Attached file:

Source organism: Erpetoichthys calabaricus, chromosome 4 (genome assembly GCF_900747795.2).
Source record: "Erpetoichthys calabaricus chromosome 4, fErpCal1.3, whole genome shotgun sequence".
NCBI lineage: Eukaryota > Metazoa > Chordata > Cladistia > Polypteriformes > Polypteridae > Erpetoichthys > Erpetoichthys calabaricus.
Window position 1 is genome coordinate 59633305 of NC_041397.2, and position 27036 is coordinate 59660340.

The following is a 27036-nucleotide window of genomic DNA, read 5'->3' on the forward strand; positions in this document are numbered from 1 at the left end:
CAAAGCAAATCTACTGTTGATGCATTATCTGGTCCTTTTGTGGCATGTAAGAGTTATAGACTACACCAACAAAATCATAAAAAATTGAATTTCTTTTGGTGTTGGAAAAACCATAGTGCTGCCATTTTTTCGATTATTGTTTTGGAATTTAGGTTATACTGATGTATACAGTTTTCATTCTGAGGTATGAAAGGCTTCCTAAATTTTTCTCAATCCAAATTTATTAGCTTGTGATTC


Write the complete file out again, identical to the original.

Source organism: Erpetoichthys calabaricus, chromosome 4 (genome assembly GCF_900747795.2).
Source record: "Erpetoichthys calabaricus chromosome 4, fErpCal1.3, whole genome shotgun sequence".
NCBI lineage: Eukaryota > Metazoa > Chordata > Cladistia > Polypteriformes > Polypteridae > Erpetoichthys > Erpetoichthys calabaricus.
Window position 1 is genome coordinate 59633305 of NC_041397.2, and position 27036 is coordinate 59660340.

The following is a 27036-nucleotide window of genomic DNA, read 5'->3' on the forward strand; positions in this document are numbered from 1 at the left end:
CAAAGCAAATCTACTGTTGATGCATTATCTGGTCCTTTTGTGGCATGTAAGAGTTATAGACTACACCAACAAAATCATAAAAAATTGAATTTCTTTTGGTGTTGGAAAAACCATAGTGCTGCCATTTTTTCGATTATTGTTTTGGAATTTAGGTTATACTGATGTATACAGTTTTCATTCTGAGGTATGAAAGGCTTCCTAAATTTTTCTCAATCCAAATTTATTAGCTTGTGATTC